How many people agree with the following statement?
In an ideal world, people would be free to reside in any country that they choose.
May 12, 2010 at 2:01 pm
I agree. Borders are annoying.
If person A and person B reach a voluntary agreement such that person A will sell some land to person B, who cares what country each of them are from?
We currently have some humans standing in between this voluntary transaction and saying they can’t do that because of an arbitrary, man-made border.
May 12, 2010 at 2:10 pm
I strongly agree.
May 12, 2010 at 2:35 pm
disagree 100% – my country is already overcrowded and unrestricted immigration would only make matters worse.
May 12, 2010 at 2:37 pm
May 12, 2010 at 2:56 pm
In an ideal world, there would be plentiful jobs, energy, freedoms, education, opportunities and resources for everyone so the need to emigrate to another country would be greatly reduced.
So I agree.
Except we don’t live in an ideal world. Not even close.
May 12, 2010 at 3:04 pm
Ideal world yes. In the current world we live in: no.
Well, that statement as given isn’t precise. Obviously, a single-sentence definition is never going to be precise enough for legal purposes. I am inferring that you mean:
“In an ideal world, if one were to decide to reside in another country, the only barrier should be the economic means to get there.”
I see a few problems with it: how one guarantees that there are homes and jobs for immigrants; how one guarantees that they have the economic means for the former; and the skills for the latter. All of that will resolve itself given time, but I could very easily imagine that a reversal in US policy  to say “anyone who wishes to live here, can now do so” would result in over-immigration, and in the experience of immigrants being significantly worse than in their country of origin.
 Not that I think the US is the only country worth emigrating to, but it’s certainly a salient example.
So, a couple of alternative “more precise” statements I’d support would be:
“In an ideal world, if one were to decide to reside in another country, there should be no permanent barriers to immigration.”
I don’t know the numbers for how many immigrants to the US are permitted per year, nor the number that would choose to immigrate given permission, nor the average lifespan of those who never do. But I assume that, taken together, those three numbers mean that a significant number of potential immigrants are never given the chance. That’s unjust, and I expect the rate of immigration could sustain quite an increase before immigration would cease to benefit immigrants.
I also took off the economic restriction: subsidizing the cost of immigration could be construed as foreign aid on its own (since it benefits [currently] foreign nationals). But, since, if I recall, the largest source of foreign aid is remittances from immigrants, it would actually be a rather large indirect source of aid.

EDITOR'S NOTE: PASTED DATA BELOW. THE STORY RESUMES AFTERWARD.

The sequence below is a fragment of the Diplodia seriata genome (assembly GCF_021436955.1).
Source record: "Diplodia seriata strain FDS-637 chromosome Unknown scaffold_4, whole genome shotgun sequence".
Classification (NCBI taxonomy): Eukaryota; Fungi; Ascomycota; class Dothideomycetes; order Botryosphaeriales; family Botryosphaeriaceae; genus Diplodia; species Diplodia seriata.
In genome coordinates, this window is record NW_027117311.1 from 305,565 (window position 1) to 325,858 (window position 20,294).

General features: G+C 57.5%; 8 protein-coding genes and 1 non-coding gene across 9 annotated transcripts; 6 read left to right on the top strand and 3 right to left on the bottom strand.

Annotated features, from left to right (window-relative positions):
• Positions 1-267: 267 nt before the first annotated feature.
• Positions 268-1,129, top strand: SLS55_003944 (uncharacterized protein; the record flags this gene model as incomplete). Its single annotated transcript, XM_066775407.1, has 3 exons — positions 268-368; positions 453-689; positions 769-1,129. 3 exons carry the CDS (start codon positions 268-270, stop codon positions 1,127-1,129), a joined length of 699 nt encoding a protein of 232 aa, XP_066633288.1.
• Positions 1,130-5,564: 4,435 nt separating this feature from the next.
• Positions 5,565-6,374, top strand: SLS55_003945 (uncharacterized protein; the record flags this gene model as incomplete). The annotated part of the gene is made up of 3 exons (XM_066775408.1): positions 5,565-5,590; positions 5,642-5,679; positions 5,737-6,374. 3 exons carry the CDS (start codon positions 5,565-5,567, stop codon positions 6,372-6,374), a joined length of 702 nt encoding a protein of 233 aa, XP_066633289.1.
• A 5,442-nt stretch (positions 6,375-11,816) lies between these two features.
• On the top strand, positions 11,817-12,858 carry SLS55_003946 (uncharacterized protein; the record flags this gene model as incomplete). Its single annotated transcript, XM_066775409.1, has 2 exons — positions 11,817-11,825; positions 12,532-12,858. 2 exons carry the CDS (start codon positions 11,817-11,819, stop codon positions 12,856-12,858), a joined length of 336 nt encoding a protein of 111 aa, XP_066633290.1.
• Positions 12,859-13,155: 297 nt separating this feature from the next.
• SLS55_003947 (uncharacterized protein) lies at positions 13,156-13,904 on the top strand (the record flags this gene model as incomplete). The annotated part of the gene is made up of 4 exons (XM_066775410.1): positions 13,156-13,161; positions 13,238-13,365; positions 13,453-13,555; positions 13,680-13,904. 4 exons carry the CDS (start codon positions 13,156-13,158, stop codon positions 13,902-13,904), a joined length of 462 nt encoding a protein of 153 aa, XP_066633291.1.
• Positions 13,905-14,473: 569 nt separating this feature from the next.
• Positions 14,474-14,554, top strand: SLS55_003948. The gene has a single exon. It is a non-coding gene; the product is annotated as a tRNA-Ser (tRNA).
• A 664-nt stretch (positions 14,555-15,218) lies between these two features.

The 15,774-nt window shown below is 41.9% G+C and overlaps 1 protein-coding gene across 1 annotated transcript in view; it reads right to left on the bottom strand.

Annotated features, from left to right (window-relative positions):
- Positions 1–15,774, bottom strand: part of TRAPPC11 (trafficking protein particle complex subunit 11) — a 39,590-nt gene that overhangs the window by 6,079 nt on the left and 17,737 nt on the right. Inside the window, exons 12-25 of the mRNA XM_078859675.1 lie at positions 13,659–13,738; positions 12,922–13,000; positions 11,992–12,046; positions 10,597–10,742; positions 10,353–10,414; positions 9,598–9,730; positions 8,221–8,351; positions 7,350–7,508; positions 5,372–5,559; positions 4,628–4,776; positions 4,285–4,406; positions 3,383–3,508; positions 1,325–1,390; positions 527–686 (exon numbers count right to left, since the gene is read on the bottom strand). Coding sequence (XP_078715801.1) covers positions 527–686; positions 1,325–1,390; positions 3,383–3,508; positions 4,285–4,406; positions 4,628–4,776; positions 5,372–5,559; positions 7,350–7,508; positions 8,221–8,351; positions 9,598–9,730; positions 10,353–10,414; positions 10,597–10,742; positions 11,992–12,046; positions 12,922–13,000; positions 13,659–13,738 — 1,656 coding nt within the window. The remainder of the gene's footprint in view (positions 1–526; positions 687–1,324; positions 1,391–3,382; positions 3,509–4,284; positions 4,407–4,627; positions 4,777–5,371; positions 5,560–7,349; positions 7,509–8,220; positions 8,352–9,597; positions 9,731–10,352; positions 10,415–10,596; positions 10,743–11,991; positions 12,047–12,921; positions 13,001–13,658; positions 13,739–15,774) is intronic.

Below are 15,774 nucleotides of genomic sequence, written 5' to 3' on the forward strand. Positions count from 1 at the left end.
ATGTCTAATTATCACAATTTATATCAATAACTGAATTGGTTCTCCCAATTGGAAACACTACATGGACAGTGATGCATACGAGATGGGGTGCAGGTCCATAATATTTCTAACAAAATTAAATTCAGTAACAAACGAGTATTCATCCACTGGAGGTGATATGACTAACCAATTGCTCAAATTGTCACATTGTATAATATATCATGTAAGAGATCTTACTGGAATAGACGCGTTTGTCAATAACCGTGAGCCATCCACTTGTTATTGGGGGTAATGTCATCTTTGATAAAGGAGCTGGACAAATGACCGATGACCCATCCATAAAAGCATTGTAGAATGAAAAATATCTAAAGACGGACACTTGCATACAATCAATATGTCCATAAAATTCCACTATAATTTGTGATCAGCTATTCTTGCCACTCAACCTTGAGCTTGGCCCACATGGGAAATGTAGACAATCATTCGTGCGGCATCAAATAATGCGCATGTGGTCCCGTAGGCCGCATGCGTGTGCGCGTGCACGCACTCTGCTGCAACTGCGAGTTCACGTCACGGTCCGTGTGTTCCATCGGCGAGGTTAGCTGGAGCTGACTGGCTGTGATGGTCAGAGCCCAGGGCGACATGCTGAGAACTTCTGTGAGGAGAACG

“Restrictions on immigration should not be a way to ensure that the quality of life remains better in one country than another.”
I accept and expect that a greater rate of immigration would have a negative impact on a country. For example, a larger number of unskilled workers would probably necessitate a lowering of minimum wage, resulting in a lower quality of life for workers whose salary was previously held up by it. Overcrowding places stress on sanitation, on the power grid, and on any number of other services. That’s OK.
If I were to graph quality of life, of the US, and of the countries people are emigrating from to get here, then I’d expect one of three patterns depending on immigration policy: one where the US remains perpetually above the others; one where the US spikes briefly to the bottom, then evens out to be equal; and one where they all meet in the middle. I think current immigration policy is designed to maintain the first. I worry that unrestricted immigration might lead to the latter. I believe that a higher rate of immigration would result in the third, and that this is the right result.
In an ideal world, 100% agree.
In the real world I’d like…
a) immigration laws significantly eased
b) and those immigration laws strongly enforced
Right now? I’ll settle for just enforcing the law as written (thought I’d rather see them changed)
May 12, 2010 at 3:22 pm
In an ideal world, there would be no borders. Since it would be comprised of ideal countries, each with its own ideal conditions. Immigration would not exist, it would just be called… moving around. Like switching cities in your own country.